Said things were going to the dogs.
His grandpa in his hairy togs
Said things were going to the dogs.
But this is what I wish to state:
The dogs have had an awful wait.
posted by Flunkie at 2:25 PM on December 26, 2009 [14 favorites]

The Flood?
posted by obiwanwasabi

I was also thinking that there are tons of biblical references to moral decline, right? A fitting counterpoint to his particular brand of conservatism.
posted by maniactown at 2:47 PM on December 26, 2009

O tempora, O mores! - also by our man Cicero.
posted by smoke at 2:55 PM on December 26, 2009

I'm skeptical of this quote, but here goes:
According to Isaac Asimov's Book of Facts (1979), an Assyrian clay tablet dating to approximately 2800 BC was unearthed bearing the words "Our earth is degenerate in these latter days. There are signs that the world is speedily coming to an end. Bribery and corruption are common."
posted by martinrebas at 3:19 PM on December 26, 2009

sodom and gommorah is perfect for showing that we ain't got nothing on depravity in the modern age. i mean, every man in the town surrounded Lot's house and demanded he send the angles out so they could all rape them. and then, as a kicker, to try to save the angles, Lot offered up his two virgin daughters. that is some fucked up shit. and to continue on with Lot - after his wife turned into a pillar of salt and he and those virgin daughters went and lived in a cave. there, the daughters hatched the plan to get dear old dad totally smashed and then rape him so they can have babies.

another story of depravity i always liked from the bible is salome and the dance of the seven veils, the tale of a stripper so talented that she got her stepdad/uncle to kill john the baptist.
posted by nadawi at 3:20 PM on December 26, 2009 [2 favorites]

According to Respectfully Quoted, the Assyrian clay tablet one "would seem to be spurious".
posted by Flunkie at 3:27 PM on December 26, 2009

Also, I have lots of Swedish quotes from the forties about the evils of jazz music and swing dancing ("our society's greatest enemy", "a result of spiritual poverty and moral rot - the more public modern dance, the lower we fall as a nation").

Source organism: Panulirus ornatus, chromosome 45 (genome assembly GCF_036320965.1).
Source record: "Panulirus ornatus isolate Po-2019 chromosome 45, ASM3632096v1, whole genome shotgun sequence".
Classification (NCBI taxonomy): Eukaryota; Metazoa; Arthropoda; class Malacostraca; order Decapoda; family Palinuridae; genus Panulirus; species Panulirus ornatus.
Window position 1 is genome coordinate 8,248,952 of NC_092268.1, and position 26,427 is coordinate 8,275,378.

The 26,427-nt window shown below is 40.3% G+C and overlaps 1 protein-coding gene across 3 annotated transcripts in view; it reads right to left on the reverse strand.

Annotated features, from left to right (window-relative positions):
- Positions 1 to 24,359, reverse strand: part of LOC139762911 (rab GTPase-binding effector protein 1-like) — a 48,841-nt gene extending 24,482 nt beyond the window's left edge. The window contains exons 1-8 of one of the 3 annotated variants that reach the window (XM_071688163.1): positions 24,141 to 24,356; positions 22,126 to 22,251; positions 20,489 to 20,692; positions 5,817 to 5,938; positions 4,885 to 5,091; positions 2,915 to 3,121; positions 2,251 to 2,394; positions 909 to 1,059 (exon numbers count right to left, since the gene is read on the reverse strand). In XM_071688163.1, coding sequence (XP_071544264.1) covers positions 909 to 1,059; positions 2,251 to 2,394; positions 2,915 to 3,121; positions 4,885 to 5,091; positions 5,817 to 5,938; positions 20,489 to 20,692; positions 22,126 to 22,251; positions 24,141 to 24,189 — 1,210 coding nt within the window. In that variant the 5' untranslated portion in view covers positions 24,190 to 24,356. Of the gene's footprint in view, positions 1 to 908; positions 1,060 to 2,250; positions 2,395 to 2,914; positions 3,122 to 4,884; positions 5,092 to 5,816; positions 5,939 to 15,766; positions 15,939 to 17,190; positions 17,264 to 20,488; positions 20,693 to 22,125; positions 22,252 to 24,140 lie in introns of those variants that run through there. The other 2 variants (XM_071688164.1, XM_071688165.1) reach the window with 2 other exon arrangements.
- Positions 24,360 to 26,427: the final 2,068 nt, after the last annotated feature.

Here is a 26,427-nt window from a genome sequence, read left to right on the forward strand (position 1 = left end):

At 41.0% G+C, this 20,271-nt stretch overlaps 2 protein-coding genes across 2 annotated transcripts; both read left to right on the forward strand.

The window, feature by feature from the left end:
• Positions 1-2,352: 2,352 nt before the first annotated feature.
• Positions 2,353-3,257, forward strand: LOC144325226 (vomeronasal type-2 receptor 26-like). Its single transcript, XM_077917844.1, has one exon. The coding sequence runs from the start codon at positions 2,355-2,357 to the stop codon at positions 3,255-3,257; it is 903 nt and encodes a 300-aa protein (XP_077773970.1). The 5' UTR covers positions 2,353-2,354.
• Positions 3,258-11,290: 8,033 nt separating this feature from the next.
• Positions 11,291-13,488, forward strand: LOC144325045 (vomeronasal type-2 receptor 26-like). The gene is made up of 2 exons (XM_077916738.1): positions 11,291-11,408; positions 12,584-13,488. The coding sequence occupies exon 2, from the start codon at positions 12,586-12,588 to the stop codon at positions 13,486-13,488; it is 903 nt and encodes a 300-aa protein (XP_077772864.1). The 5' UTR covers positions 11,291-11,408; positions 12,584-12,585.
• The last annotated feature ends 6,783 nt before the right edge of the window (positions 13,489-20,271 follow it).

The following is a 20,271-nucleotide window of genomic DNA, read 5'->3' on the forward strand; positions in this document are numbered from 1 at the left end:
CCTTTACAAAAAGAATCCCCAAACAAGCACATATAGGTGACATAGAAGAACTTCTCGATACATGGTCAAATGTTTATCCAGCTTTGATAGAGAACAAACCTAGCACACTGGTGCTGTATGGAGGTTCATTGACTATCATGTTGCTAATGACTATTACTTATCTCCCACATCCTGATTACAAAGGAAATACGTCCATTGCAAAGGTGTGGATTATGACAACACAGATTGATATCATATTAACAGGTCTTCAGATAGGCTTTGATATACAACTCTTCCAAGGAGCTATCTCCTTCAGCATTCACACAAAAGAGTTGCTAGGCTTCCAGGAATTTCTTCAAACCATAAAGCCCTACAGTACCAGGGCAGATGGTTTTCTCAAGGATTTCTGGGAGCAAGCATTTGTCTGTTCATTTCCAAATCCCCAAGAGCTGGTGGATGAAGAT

posted by martinrebas at 3:30 PM on December 26, 2009

A quote from Usenet:
I recently read a letter to the editor of a local newspaper poking fun at how right wingers are so prone to accouse our times of displaying moral decay.

The writer of the letter wanted to know exactly what time people were comparing modern times to. Was it 50 years ago with the jim crowe laws denying rights to people of color? Was it 100 years ago where 1/2 the population -- women -- weren't permitted to vote? Was it 150 years ago when slavery was permitted? Was it 200 years ago when the native americans were being run off their lands?

posted by martinrebas at 3:34 PM on December 26, 2009 [3 favorites]

Emperor Augustus thought roman society was going to hell in 18 BC, and passed the draconian marriage laws.

Ovid was a contemporary writer, and may have been banished in part because of subject matter. His Ars Amatoria was a handbook on how to find, seduce, and keep lovers. In that book is one of my favorite quotes: "Let others praise ancient times; I am glad I was born in these."
posted by Humanzee at 3:50 PM on December 26, 2009 [1 favorite]

Thanks for clarifying the Cicero, nasreddin. These kids and their apocrypha... What times we live in.
posted by condour75 at 3:54 PM on December 26, 2009 [2 favorites]

I also like this quote about New York City, written in a letter from 1763: